To be fair, prophecy is always a tough sell. But there are theological and sociological reasons to suspect that Hauerwas's message in particular may be impotent, or even dangerous, when proclaimed amidst the societal comforts of white American Christianity, both mainline and evangelical. What he distinctively offers is mainly an ecclesiological message: how we are to be better, more virtuous Christians during the dénouement of Christendom. This is exactly what mainliners need to hear. The problem is that there are so few mainliners left to hear it. All those Hauerwasian clergy, trained by that Hauerwasian army of seminary professors, are preaching to empty sanctuaries. Because as hard as Hauerwas's virtue-based, ecclesiocentric message is for mainliners to hear, there's one that's even harder: Christ, and him crucified. When the crucified Christ left the mainline church, so did most of the parishioners. So Hauerwas's call to get our ecclesiology right, while important, seems secondary.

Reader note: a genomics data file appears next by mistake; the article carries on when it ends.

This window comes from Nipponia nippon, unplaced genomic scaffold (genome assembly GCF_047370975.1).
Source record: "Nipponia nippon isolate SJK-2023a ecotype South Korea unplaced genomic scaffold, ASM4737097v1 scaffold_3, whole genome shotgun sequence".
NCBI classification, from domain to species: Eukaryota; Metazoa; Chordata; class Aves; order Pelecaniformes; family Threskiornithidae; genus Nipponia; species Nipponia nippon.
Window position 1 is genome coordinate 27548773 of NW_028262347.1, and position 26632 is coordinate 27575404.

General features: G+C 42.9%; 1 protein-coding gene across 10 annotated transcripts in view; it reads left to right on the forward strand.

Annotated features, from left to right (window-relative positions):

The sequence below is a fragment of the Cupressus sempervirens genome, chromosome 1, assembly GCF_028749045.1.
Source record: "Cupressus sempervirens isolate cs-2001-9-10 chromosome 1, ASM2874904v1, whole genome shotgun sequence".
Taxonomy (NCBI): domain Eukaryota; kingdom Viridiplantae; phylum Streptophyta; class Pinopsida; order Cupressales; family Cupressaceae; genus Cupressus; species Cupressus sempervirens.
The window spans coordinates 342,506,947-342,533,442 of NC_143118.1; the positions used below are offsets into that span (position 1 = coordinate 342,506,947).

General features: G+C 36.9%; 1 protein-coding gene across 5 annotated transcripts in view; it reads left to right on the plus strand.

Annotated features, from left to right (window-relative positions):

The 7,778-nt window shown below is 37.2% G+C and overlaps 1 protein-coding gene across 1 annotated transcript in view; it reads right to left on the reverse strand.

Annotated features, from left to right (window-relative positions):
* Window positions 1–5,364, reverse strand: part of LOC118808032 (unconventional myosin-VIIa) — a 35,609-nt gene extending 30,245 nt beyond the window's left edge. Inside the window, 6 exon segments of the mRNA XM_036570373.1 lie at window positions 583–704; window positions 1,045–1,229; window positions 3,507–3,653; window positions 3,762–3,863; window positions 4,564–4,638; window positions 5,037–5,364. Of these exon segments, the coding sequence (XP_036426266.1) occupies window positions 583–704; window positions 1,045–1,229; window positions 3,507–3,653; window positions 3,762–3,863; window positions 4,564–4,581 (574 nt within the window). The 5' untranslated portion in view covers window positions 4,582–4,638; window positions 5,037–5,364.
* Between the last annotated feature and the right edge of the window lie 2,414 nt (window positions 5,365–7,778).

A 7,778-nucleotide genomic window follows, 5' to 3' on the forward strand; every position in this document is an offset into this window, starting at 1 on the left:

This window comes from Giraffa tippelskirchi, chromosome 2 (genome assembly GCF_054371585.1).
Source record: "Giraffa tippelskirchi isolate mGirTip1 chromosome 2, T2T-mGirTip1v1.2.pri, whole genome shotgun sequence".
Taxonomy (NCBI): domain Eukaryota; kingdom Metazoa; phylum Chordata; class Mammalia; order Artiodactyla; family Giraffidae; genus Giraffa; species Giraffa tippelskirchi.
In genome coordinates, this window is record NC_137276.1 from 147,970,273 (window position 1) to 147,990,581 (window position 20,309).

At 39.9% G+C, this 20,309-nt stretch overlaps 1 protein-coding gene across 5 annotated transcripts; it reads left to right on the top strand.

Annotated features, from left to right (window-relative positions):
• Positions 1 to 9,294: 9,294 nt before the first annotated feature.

This criticism is given full-throated voice by Nicholas Healy in Hauerwas: A (Very) Critical Introduction, to which Hauerwas responds in a postscript to The Work of Theology. Healy, too, wonders where we might find all the Hauerwasian churches. Hauerwas finds this a "tired and uninteresting topic." But when Healy accuses Hauerwas of being "theologically thin," that gets the bricklayer's dander up. Hauerwas abjures any claim that he is a systematic theologian, appealing to Karl Barth's "refusal to locate one central doctrine that will determine the meaning of all other doctrines." But only a tortured reading of Barth ignores the Christological focus of his work.